“ A me,..mepao,..mendaga kaneta taliago kaya, Hitalipagemaya tali ne,..du ne,..homa ne,.. inigiao dia digio,. usua naga ndogo- Timika ge inua noa nggaga inuapa dutima dia diggiyo,.data kapage go wabu ge dega-dega data homeyo pialiggiyo dipage go Timika puapaya” John Cutts said to Didimus in Migani, which means “I’m accompanying these people to collect water, rock and sand samples from Hitalipa to look at in the laboratory in Timika. From here we will continue to follow the upper reaches of the Wabu river then to Homeyo District and then we will go to Timika”. John Cutts, the man who the local people always addressed as Jani Mala, continued with the survey team towards Homeyo District.
Several months later, on 28th September 1991, John Cutts made a second visit to Sugapa, Intan Jaya as a representative of PT Freeport Indonesia. His aim was to meet with the head of the Sugapa district and tribal chiefs to inform them that PT Freeport would start operations in Sugapa district and several other districts in Intan Jaya.
That meeting, which took place in the Sugapa district office, was attended by Hombore BA, the district head at the time, the members of the Tripika (local representatives of government, police and military), together with community leaders who hold the customary land rights, who all came and listened to what John Cutts had to say.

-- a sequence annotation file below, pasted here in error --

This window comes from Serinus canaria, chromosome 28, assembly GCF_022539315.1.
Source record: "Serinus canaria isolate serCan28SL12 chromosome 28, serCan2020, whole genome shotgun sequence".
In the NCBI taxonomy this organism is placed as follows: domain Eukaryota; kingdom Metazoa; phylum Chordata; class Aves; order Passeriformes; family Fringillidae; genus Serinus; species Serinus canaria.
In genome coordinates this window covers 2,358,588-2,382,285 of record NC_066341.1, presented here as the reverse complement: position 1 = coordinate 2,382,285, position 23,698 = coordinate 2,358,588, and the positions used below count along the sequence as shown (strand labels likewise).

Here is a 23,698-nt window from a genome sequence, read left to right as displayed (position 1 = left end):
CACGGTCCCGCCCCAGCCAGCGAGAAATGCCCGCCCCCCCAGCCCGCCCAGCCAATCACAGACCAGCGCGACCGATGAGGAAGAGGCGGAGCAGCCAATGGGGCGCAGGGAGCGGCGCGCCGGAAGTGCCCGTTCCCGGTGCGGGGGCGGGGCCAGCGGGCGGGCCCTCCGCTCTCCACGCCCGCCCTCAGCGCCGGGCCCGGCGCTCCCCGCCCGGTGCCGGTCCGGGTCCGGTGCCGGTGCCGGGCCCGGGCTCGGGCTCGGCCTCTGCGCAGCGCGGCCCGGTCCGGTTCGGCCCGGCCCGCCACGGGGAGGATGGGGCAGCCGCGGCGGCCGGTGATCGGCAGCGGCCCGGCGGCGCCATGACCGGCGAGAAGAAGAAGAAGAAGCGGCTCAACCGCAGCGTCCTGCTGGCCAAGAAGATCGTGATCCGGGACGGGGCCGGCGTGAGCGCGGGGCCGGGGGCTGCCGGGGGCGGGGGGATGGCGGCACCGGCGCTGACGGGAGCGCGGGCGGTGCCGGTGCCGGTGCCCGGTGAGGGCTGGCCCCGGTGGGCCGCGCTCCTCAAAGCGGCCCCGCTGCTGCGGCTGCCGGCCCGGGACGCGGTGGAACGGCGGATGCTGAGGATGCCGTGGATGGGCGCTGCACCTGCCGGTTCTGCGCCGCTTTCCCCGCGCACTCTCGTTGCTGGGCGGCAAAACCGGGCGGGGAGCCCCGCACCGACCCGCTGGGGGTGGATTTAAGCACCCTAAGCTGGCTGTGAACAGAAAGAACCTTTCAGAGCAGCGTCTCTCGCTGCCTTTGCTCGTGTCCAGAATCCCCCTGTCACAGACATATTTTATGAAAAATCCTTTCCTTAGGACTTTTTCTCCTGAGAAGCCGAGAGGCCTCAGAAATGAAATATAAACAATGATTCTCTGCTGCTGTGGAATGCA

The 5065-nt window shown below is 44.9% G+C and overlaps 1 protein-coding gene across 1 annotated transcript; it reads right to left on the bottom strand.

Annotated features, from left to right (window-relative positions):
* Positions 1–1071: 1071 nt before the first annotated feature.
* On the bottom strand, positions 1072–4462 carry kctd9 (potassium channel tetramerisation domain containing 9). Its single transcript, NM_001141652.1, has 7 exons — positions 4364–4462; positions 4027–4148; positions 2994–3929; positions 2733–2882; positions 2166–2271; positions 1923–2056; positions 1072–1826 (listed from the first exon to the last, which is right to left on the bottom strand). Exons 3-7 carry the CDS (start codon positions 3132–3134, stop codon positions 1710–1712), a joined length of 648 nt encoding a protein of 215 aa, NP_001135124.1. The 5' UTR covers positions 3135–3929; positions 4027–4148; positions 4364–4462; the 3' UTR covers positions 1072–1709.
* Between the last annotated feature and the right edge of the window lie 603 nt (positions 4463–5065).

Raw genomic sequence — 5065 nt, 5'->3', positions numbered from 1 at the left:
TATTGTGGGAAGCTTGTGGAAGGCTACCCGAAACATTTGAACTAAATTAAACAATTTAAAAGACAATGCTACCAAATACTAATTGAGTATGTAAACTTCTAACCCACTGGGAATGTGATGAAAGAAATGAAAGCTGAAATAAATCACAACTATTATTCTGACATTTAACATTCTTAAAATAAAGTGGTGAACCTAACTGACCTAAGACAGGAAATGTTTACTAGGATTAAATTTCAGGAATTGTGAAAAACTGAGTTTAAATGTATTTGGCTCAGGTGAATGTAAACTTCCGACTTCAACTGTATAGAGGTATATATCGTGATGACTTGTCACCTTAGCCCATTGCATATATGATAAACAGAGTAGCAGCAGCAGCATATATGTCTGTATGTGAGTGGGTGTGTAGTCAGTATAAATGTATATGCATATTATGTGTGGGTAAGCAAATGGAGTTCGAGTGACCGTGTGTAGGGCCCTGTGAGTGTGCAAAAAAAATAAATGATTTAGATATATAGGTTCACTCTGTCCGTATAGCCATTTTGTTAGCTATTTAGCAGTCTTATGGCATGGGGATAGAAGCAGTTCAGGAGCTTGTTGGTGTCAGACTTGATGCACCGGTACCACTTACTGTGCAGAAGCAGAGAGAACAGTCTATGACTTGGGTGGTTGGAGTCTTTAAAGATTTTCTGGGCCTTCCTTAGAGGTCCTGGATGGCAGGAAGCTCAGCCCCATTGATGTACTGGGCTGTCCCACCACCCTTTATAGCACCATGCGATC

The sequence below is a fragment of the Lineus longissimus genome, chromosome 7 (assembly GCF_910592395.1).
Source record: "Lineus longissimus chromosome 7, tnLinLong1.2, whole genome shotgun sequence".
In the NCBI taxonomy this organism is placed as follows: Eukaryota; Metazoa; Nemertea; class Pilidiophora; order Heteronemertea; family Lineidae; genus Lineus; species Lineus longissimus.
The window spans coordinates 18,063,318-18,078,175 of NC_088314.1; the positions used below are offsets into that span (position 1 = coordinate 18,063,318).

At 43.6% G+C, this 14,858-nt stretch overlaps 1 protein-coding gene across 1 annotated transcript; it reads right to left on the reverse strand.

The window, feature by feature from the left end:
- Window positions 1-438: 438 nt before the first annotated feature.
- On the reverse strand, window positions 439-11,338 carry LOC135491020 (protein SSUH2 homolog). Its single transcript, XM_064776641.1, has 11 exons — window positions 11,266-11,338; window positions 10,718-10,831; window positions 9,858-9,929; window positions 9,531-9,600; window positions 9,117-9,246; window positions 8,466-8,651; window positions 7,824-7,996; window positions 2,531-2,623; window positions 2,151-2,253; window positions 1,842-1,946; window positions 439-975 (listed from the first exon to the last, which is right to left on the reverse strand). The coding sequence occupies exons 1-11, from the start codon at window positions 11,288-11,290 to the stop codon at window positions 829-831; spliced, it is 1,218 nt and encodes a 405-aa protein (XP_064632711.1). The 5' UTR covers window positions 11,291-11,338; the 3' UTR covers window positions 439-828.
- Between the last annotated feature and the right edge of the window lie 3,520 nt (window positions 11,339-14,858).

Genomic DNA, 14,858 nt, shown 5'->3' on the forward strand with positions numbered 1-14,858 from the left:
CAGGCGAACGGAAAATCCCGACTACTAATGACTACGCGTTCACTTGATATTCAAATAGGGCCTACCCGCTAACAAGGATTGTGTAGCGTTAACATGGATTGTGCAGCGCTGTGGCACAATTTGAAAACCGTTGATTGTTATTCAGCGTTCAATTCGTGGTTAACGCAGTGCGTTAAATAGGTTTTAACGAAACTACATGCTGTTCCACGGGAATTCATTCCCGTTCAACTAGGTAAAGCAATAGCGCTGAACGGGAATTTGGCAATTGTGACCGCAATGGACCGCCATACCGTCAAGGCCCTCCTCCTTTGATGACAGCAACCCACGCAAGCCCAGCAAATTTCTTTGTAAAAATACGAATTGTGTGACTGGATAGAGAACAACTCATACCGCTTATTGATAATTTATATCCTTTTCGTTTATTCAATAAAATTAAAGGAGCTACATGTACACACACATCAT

Migani community leaders that were present in that meeting included Paulus Japugau, Yuliu Sani, Adolof Belau, Oktopianus Sondegau, Samuel Japugau, Andreas Tipagau, and Bony Sondegau amongst others. They were confused when they heard John Cutts’ explanations, and didn’t understand why he wanted to carry out this exploration (Survey) on their land. They went straight home without agreeing to anything or being in agreement with John Cutts’ wishes to start surveying their land.
John Cutts took advantage of the Intan Jaya people’s limited knowledge and lack of experience to introduce Freeport to the area on its own terms, without any agreement to co-operate or Memorandum of Understanding with customary land rights holders. Although no such agreement had been made, John Cutts nevertheless imposed his wishes, bringing PT Freeport to Sugapa and other locations in Intan Jaya.